Likewise, Charles, who has averaged 12.4 minutes in seven games this year, is also still feeling her way playing behind Bonner, one of the most respected players in the league. It’s hard for young WNBA players who have a big learning curve to adjust to professional play. Charles was such a driving force at Maryland, but she has had to wait her turn in the pros.
“There are a lot of talented players,” Brionna Jones said. “It’s one through five and everybody here was THAT player in college. It’s a little tougher and there’s a lot to learn about playing defense and knowing where you have to be on offense and making reads. The game moves faster than it does in practice.”
Jones thinks it’s just a matter of playing with confidence when Charles gets her chance. She produced last year in “the bubble,” averaging 5.4 points in 17.8 minutes per game, even starting seven contests.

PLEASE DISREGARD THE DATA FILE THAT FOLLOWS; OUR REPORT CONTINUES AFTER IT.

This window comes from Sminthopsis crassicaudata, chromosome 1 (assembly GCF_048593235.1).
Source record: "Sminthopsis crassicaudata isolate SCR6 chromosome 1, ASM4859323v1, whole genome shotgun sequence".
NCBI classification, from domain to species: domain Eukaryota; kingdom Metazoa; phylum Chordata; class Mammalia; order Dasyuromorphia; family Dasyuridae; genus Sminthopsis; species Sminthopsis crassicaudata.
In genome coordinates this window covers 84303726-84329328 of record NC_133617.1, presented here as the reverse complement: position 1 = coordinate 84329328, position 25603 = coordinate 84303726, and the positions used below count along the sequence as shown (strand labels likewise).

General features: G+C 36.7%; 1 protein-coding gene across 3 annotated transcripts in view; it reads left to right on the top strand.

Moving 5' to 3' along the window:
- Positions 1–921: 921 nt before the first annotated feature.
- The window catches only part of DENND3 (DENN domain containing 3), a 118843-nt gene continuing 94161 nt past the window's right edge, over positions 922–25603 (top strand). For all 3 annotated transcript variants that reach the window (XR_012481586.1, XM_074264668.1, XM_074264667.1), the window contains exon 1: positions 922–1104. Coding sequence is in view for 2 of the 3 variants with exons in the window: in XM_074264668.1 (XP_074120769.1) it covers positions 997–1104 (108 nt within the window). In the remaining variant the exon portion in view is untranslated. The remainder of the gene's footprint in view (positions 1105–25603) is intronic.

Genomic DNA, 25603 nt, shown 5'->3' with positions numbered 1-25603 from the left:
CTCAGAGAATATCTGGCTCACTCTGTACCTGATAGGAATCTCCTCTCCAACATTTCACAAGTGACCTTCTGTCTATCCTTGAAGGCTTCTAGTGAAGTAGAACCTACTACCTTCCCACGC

Jones averaged just six minutes a game as a rookie, and she has come a long way to become a standout player. Fans that watched her play at Maryland aren’t surprised. She has soft hands, runs the floor hard, and possesses an amazing shooting touch around the basket that allowed her to lead the nation in field-goal percentage as a junior (.665) and senior (.690). But her mental game is what drew her to the Sun.
“Brionna Jones just has a great, great mind for the game, and it helps her so much,” Miller said. “The game slows down for Brionna. She sees layers. She sees things before they happen. And then a lot of credit goes to her as she just continues to pour into her physical conditioning, which is at an all-time high. It allows her to play the extended minutes we’ve asked of her the last two years.”
Miller and Brionna Jones both think Walker-Kimbrough will be back in the league somewhere, too. SW-K is a “tweener,” a 5-foot-11 guard who is not really a point guard but like the other Terrapins drawing paychecks in the WNBA, she can do a lot of things to help a team win.
“A lot of good players come out of Maryland and Coach B does a good job of getting us ready to go to the pros,” Jones explained. “She makes sure we know the game. She develops our basketball IQ.”
Jones paused for a moment and started to smile.
“And we do all know how to win,” she said.
Photo Credit: Courtesy of the Connecticut Sun